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1928 OK 212
267 P. 838
131 Okla. 112
Case Number: 17969
Decided: 03/27/1928
Supreme Court of Oklahoma



¶0 Limitation of Actions--When "Cause of Action Accrues." The general rule is the statute of limitation begins to run when cause of action accrues, and the true test to determine when the cause of action accrues is to ascertain the time when the plaintiff could first maintain his action to a successful result.

Charles A. Moon and Francis Stewart, for plaintiffs in error.
Robert F. Blair, for defendant in error.


¶1 On November 15, 1919, the appellee herein assigned to Ira E. Cornelius and W. H. Gray, appellants, an undivided one-fourth interest in an oil and gas mining lease covering 80 acres of land located in Okmulgee county, together with all oil wells, tanks, fixtures, machinery, etc., for a consideration of $ 7,250. On March 18, 1920, appellants wrote to appellee the following letter:

"I enclose you herewith check, Cornelius & Gray, for $ 4,763.40 in accordance with your letter of the 16th inst., and I have paid abstract fees and expenses in fixing up the title, $ 124,60, and I retain $ 2,362 out of which I will settle with the ward and mail you the difference as soon as I can settle with her, and I will settle with her just as soon as I possibly can.

"This is in accordance with your letter of the 16th, and I trust will be perfectly satisfactory to you.

"I am working on the Mitchel, and should have something definite in a day or two.

"Yours truly,

"Ira E. Cornelius."

¶2 On June 20, 1920, an additional $ 959 was paid. The balance not having been paid, on December 4, 1925, appellee filed its action in the district court of Tulsa county, praying judgment against appellants for the same. The cause was tried to the court without the intervention of a jury, resulting in a judgment in favor of plaintiff, appellee here, to reverse which this appeal is prosecuted.

¶3 As a defense to the action, appellants pleaded the statutes of limitation, claiming that if it can be said that the action was one upon a written contract, the statutes of limitation commenced to run when the assignment of the interest in the lease was executed, or at least upon the day when the last payment of the consideration was made, and that suit not having been begun until more than five years thereafter, the cause of action was barred under the first subdivision of section 185, C. O. S. 1921, or if it could be said that the action was upon a contract, express or implied, not in writing, or a liability created by statute, it was barred within three years under the second subdivision of section 185.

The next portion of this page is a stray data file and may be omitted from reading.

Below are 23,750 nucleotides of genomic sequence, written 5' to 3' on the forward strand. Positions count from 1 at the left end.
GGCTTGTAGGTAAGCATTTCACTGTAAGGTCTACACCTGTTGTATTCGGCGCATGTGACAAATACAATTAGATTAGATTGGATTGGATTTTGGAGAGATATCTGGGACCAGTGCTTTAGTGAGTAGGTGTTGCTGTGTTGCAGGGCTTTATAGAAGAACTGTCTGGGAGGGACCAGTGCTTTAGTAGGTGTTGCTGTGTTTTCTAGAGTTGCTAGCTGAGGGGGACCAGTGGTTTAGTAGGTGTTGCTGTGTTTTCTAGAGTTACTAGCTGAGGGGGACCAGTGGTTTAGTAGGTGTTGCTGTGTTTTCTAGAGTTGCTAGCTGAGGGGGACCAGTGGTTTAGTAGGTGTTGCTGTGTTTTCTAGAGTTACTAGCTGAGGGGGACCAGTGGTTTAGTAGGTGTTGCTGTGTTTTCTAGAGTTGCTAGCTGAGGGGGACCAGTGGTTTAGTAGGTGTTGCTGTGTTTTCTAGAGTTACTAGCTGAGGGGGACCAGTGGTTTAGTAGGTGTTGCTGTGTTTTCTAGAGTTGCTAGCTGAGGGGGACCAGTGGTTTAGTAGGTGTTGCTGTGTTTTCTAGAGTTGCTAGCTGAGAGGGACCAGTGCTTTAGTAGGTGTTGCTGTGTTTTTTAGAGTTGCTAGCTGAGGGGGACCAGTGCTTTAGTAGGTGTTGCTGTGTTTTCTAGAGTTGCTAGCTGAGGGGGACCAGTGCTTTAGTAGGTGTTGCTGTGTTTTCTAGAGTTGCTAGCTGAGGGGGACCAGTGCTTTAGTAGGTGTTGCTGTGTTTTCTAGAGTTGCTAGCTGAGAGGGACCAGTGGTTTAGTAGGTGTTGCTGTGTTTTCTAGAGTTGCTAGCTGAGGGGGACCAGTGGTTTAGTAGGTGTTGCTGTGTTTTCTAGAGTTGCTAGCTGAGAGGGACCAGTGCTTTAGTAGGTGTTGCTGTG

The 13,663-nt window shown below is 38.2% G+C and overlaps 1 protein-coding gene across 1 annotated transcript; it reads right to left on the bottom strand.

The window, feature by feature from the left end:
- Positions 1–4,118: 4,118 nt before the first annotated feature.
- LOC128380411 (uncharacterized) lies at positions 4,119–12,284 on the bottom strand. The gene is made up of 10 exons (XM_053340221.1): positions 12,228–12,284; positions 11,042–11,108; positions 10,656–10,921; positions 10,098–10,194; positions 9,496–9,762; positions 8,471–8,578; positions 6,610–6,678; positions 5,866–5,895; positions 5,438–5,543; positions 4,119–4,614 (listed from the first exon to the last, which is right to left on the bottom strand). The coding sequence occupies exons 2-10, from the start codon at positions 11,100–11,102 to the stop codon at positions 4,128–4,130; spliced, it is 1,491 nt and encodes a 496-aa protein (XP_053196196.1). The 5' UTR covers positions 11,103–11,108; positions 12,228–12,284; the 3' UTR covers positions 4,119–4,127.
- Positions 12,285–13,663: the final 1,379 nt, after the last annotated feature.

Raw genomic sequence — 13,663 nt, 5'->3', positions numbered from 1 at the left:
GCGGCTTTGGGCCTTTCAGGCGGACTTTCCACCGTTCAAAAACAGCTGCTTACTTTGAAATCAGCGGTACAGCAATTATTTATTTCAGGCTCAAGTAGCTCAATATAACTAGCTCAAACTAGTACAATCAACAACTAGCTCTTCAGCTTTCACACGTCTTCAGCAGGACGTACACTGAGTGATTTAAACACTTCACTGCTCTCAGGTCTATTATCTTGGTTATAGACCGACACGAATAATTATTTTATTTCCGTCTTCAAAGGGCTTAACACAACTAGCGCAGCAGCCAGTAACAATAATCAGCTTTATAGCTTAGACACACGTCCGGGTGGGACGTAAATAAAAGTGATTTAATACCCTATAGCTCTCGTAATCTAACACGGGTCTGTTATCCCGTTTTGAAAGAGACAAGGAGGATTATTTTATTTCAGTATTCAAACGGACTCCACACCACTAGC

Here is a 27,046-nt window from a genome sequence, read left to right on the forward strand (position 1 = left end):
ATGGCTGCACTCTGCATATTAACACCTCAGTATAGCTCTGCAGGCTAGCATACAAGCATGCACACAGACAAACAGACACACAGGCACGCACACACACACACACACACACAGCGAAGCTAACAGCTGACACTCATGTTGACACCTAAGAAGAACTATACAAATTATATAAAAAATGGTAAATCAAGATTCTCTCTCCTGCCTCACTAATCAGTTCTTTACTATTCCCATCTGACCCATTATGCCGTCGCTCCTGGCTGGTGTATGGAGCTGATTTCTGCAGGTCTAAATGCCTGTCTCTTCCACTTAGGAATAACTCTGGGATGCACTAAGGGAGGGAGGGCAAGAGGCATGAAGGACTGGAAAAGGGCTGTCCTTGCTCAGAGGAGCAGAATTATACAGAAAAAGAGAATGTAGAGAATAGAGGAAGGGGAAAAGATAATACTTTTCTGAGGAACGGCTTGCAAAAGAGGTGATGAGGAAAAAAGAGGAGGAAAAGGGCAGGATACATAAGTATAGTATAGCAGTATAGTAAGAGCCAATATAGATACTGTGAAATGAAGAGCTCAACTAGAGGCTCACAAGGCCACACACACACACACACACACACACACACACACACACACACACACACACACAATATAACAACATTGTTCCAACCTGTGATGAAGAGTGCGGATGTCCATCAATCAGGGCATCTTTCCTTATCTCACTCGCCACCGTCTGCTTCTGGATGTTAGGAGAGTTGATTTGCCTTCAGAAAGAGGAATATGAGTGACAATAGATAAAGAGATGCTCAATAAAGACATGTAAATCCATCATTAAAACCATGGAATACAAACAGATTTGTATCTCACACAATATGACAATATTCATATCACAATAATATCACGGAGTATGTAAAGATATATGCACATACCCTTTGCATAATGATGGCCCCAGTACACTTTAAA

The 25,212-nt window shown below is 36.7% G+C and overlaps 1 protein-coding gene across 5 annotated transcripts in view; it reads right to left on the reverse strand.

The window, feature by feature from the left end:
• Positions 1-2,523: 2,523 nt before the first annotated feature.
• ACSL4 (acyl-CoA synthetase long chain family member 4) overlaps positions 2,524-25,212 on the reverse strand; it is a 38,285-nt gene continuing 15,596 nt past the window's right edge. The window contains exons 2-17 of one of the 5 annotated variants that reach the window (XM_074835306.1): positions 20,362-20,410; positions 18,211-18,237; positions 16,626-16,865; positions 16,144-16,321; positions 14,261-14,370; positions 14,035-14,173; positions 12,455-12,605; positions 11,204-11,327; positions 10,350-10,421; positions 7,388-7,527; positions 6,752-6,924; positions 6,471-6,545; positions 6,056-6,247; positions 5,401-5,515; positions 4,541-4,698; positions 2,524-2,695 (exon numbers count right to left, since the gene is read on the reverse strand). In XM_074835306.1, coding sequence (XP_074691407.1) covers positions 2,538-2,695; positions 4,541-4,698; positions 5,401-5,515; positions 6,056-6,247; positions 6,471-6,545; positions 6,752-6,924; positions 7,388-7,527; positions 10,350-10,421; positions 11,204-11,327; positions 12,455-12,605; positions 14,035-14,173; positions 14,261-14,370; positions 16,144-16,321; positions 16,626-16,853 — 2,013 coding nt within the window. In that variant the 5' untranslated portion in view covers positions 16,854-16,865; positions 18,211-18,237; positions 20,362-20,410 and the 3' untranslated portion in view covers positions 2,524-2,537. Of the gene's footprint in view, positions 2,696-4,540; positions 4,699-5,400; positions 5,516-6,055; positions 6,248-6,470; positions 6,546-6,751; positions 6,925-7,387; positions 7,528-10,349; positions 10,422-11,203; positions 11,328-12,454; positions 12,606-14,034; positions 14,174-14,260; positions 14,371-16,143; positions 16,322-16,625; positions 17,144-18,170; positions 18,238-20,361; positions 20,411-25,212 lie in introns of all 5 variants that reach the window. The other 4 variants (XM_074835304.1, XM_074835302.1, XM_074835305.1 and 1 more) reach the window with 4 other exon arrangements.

¶4 It is claimed by appellee that when the assignment was executed appellants retained $ 2,362 of the consideration for the purpose of settling and satisfying of lien existing against the property; that after paying the additional $ 959, appellants made no effort to satisfy said lien, but retained the balance of the purchase price agreed to be paid for the interest in the lease and allowed the lien to remain against the property and that it was necessary for appellee to satisfy the lien, which it did on August 5, 1925, and that the statutes of limitation did not begin to run until that date.

¶5 There is no dispute between appellee and appellants as to the assignment of the interest in the lease, as to the amount of the purchase price, or the manner in which it should be paid, the sole question considered by the trial court being the date upon which the statute of limitation commenced to run. It appears clear to us that, since it is, in effect, conceded that the balance of the purchase price for the lease was not due and payable until the lien against the property was satisfied out of the proceeds of the purchase price, the statute of limitation did not begin to run until the date upon which appellee could first maintain its action for the balance of the purchase price.

¶6 In Silversmith v. Hart,

"The statute of limitations does not begin to run until a cause of action has accrued."

¶7 And in Patterson v. Bonner,

"Whenever one party to a contract may rightfully sue another thereon, a cause of action has accrued and the statute of limitation begins to run."

¶8 And such, also, was the holding in Broadwell v. Board of County Commissioners,

¶9 Appellants did not so plead in their answer, but at the trial and in their briefs here they contend that there was no contract with and no evidence upon which to base a judgment against appellant W. H. Gray; that the letter written to appellee, in which the first installment of the purchase price was forwarded, was written and signed by Cornelius only. We call attention, however, to the fact that the assignment of the lease was made to both Cornelius and Gray; that the check in payment of this installment of the purchase price was the check of Cornelius & Gray, and we conclude that, even if it may be contended with a degree of justification that there was no written evidence of a contract between appellee and Gray, clearly there was an implied promise or obligation that Gray should be bound and become responsible for payment of the balance of the purchase price for the lease, and, as we have herein concluded that the statute of limitation did not begin to run until August 5, 1925, prior to the commencement of the action on December 4th, Gray is not entitled to the benefit of the statute of limitation barring a recovery on his implied promise to pay or his liability created by statute.

¶10 The judgment of the trial court is affirmed, and judgment rendered on supersedeas bond.

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